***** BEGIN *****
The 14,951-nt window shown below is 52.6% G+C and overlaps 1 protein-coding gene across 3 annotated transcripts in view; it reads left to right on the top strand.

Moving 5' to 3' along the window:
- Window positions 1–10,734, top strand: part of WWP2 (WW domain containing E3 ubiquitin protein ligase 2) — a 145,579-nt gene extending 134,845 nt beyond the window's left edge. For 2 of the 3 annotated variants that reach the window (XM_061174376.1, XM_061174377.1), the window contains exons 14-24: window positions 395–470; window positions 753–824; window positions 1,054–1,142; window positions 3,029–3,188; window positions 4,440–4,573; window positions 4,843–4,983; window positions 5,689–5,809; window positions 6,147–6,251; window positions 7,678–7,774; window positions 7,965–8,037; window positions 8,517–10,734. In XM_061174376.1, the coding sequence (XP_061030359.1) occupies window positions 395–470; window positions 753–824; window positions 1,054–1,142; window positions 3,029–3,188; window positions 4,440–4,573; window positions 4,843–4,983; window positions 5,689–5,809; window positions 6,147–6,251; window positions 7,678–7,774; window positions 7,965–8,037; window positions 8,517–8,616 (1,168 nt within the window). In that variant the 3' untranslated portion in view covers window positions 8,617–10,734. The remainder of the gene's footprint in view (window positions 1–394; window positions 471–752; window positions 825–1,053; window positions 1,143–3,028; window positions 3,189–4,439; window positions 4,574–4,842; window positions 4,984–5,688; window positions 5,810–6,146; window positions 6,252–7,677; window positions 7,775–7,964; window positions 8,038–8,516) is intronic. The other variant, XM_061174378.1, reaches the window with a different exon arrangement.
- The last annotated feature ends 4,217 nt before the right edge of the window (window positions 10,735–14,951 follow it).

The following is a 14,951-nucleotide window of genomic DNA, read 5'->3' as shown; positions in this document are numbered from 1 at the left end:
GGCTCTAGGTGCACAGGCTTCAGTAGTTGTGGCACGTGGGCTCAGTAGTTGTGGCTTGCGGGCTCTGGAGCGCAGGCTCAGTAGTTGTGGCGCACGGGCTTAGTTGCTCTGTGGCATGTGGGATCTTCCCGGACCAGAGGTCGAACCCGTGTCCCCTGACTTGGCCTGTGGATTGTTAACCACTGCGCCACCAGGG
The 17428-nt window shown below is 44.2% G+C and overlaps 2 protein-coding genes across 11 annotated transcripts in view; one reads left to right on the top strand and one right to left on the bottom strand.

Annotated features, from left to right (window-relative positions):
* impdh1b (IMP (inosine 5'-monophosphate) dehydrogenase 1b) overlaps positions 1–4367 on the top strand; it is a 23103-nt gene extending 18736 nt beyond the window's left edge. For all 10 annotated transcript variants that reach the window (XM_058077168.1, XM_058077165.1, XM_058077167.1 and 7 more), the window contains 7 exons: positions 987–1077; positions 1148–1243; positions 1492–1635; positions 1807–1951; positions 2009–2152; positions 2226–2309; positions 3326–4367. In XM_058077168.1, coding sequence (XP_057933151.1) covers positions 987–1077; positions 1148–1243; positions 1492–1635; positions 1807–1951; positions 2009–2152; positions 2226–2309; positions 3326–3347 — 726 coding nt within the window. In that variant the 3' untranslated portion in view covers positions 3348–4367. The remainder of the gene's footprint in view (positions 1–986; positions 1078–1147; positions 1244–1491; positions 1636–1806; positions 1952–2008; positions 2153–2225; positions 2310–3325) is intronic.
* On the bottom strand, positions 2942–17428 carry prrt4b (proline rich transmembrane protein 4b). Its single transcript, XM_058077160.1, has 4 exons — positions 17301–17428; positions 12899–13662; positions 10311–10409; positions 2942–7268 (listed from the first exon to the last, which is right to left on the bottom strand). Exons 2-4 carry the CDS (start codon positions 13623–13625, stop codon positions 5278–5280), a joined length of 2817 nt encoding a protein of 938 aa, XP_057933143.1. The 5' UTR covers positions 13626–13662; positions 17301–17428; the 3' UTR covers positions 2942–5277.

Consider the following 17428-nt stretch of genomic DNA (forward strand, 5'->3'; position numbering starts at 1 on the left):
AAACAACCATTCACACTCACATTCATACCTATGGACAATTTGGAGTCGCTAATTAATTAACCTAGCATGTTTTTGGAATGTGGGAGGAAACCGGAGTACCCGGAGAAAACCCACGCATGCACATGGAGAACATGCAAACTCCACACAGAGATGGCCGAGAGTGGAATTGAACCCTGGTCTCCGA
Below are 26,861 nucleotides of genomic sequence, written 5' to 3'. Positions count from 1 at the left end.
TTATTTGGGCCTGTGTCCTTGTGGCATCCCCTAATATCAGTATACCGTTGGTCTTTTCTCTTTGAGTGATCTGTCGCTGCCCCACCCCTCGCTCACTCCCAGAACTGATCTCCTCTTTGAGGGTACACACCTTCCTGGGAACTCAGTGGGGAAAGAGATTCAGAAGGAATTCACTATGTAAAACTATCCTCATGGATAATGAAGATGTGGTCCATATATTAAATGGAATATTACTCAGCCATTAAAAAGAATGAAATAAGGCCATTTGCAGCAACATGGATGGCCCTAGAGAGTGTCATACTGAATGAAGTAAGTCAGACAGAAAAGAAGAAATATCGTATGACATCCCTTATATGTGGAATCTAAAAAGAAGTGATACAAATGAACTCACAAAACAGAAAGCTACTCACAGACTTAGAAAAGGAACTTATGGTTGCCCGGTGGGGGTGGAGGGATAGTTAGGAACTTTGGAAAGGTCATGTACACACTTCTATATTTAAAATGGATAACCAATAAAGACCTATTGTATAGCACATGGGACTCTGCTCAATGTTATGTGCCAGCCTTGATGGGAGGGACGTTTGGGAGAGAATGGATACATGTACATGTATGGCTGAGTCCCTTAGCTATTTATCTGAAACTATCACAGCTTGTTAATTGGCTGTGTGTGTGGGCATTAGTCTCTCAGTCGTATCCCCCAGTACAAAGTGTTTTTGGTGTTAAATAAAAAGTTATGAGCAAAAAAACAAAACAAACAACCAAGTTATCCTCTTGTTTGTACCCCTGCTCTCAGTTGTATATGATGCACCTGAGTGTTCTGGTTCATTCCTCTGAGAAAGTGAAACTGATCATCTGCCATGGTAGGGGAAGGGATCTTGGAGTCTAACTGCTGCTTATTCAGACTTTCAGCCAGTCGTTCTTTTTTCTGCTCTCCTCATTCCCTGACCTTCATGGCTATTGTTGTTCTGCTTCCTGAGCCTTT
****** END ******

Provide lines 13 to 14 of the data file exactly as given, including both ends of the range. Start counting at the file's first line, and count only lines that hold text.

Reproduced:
Below are 26,861 nucleotides of genomic sequence, written 5' to 3'. Positions count from 1 at the left end.
TTATTTGGGCCTGTGTCCTTGTGGCATCCCCTAATATCAGTATACCGTTGGTCTTTTCTCTTTGAGTGATCTGTCGCTGCCCCACCCCTCGCTCACTCCCAGAACTGATCTCCTCTTTGAGGGTACACACCTTCCTGGGAACTCAGTGGGGAAAGAGATTCAGAAGGAATTCACTATGTAAAACTATCCTCATGGATAATGAAGATGTGGTCCATATATTAAATGGAATATTACTCAGCCATTAAAAAGAATGAAATAAGGCCATTTGCAGCAACATGGATGGCCCTAGAGAGTGTCATACTGAATGAAGTAAGTCAGACAGAAAAGAAGAAATATCGTATGACATCCCTTATATGTGGAATCTAAAAAGAAGTGATACAAATGAACTCACAAAACAGAAAGCTACTCACAGACTTAGAAAAGGAACTTATGGTTGCCCGGTGGGGGTGGAGGGATAGTTAGGAACTTTGGAAAGGTCATGTACACACTTCTATATTTAAAATGGATAACCAATAAAGACCTATTGTATAGCACATGGGACTCTGCTCAATGTTATGTGCCAGCCTTGATGGGAGGGACGTTTGGGAGAGAATGGATACATGTACATGTATGGCTGAGTCCCTTAGCTATTTATCTGAAACTATCACAGCTTGTTAATTGGCTGTGTGTGTGGGCATTAGTCTCTCAGTCGTATCCCCCAGTACAAAGTGTTTTTGGTGTTAAATAAAAAGTTATGAGCAAAAAAACAAAACAAACAACCAAGTTATCCTCTTGTTTGTACCCCTGCTCTCAGTTGTATATGATGCACCTGAGTGTTCTGGTTCATTCCTCTGAGAAAGTGAAACTGATCATCTGCCATGGTAGGGGAAGGGATCTTGGAGTCTAACTGCTGCTTATTCAGACTTTCAGCCAGTCGTTCTTTTTTCTGCTCTCCTCATTCCCTGACCTTCATGGCTATTGTTGTTCTGCTTCCTGAGCCTTT